For most of the time, I don't know why I follow some people on social media.
Some people I follow because of their personality, such as Tefi and Aiden Arata, while others I follow because of their work. I follow some creators because I watched their videos in high school and want to know what they're up to now. Taylor LaShae and Stilla are people I follow because they have bangs and I like to see hot people with bangs.
I do all of this with the knowledge that a lot of them are making me feel bad. According to documents revealed by The Wall Street Journal's Facebook Files, most people feel worse when they see celebrities and influential people on social media. It's true. My ability to look hot with Dora the Explorer's haircut is one of the things I compare my work to. The internal research shows that body image issues are high for all users.
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According to documents released by the Journal, social comparison is worse on IG. It is based on celebrity standards. It is possible to explore and profile stalkers. Friends' content is more influential in terms of social comparison than celebrity content.
It's not hard to notice an internal reaction to following an influential person on social media. It can make you feel bad and lead to consumption. According to one study from Sideqik, 66 percent of social media users say purchase decisions are driven by influential people, and 64 percent say that influential people help them discover new brands.
Why do we do that?
A study from this year shows that it's all about authenticity, creativity, and envy. This is what it looks like. I think Tefi is legit, I want to buy shit from Lalonde, and I envy LaShae.
The current research looked at consumer motives for following social media Influencers and their association with important consumer behavior outcomes. According to survey data, authenticity, consumerism, creative inspiration, and envy are some of the reasons why people follow a certain type of person on social media.
The study found that the other four methods were related to materialism in one way or another. Quality content is an important factor in determining if users will continue to follow and trust influencer marketers.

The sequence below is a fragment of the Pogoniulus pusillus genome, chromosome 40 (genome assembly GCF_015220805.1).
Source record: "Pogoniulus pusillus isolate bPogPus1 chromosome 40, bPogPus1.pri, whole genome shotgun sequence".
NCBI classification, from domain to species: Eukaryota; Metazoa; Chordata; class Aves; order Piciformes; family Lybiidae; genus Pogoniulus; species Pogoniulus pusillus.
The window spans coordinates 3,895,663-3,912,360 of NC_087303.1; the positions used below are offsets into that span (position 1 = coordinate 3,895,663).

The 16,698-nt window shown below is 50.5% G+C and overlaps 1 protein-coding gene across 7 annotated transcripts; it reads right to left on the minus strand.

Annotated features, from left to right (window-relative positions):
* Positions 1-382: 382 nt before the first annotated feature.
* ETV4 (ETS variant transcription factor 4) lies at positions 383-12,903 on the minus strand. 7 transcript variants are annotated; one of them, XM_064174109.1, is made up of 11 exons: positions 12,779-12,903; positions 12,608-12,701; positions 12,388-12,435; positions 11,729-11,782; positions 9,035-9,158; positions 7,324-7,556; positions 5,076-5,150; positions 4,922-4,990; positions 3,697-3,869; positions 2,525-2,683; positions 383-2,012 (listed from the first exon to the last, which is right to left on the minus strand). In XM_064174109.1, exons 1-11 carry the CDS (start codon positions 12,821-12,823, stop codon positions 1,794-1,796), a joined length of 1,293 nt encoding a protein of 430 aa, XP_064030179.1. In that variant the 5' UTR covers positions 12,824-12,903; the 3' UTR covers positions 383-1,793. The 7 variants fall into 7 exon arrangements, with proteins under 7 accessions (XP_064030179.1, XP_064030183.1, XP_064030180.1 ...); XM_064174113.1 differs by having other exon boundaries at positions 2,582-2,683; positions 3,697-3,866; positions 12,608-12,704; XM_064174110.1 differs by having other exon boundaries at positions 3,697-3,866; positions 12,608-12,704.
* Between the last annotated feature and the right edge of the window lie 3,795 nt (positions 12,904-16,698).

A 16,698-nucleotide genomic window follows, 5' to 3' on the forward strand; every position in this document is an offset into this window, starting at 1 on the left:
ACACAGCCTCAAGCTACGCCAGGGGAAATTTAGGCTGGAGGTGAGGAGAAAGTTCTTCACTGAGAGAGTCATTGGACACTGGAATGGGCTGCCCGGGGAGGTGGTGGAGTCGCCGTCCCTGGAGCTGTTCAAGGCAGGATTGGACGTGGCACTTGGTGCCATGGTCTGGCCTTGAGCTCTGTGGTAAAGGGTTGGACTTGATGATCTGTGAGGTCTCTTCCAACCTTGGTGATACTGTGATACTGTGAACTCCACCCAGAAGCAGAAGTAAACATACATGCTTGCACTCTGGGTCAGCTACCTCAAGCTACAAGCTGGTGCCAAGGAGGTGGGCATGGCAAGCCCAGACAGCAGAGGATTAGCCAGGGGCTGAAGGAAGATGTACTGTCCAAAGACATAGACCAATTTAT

We're looking for community, and we think we can find it by following influential people. We're not joining groups anymore.
"When you don't have these religious structures, which are guiding you and defining who you ought to be, what ends up happening is people still seek meaning," said a senior lecturer in Sociology at the City University of London. You have to give them a sense of purpose. A lot of celebrities fill this void.
Influences hold "clear value" for marketers and this area of research is interesting for advertisers and marketers. We buy from them because we trust them.
Colin Campbell, an associate professor of marketing at the Knauss School of Business at University of San Diego, told Mashable that once we create these para social relationships, the bond is so strong that it's one of the most valuable ways to sell us things. Campbell said that users forget that they are being sold something when they think of friends or family.
Campbell said that people trust other consumers more than advertisers. They are a mix of those two things. People forget the fact that they're getting paid and that they're also good at going through and telling you that they're doing it for you and only recommend products that they think are great.
People have different motives for engaging with and purchasing from influential people. This is in line with the reasons we follow people like this.
Knowing the void we're attempting to fill is important information, but it won't make us feel less alone or drive us to be less materialistic. We have to touch some grass for that.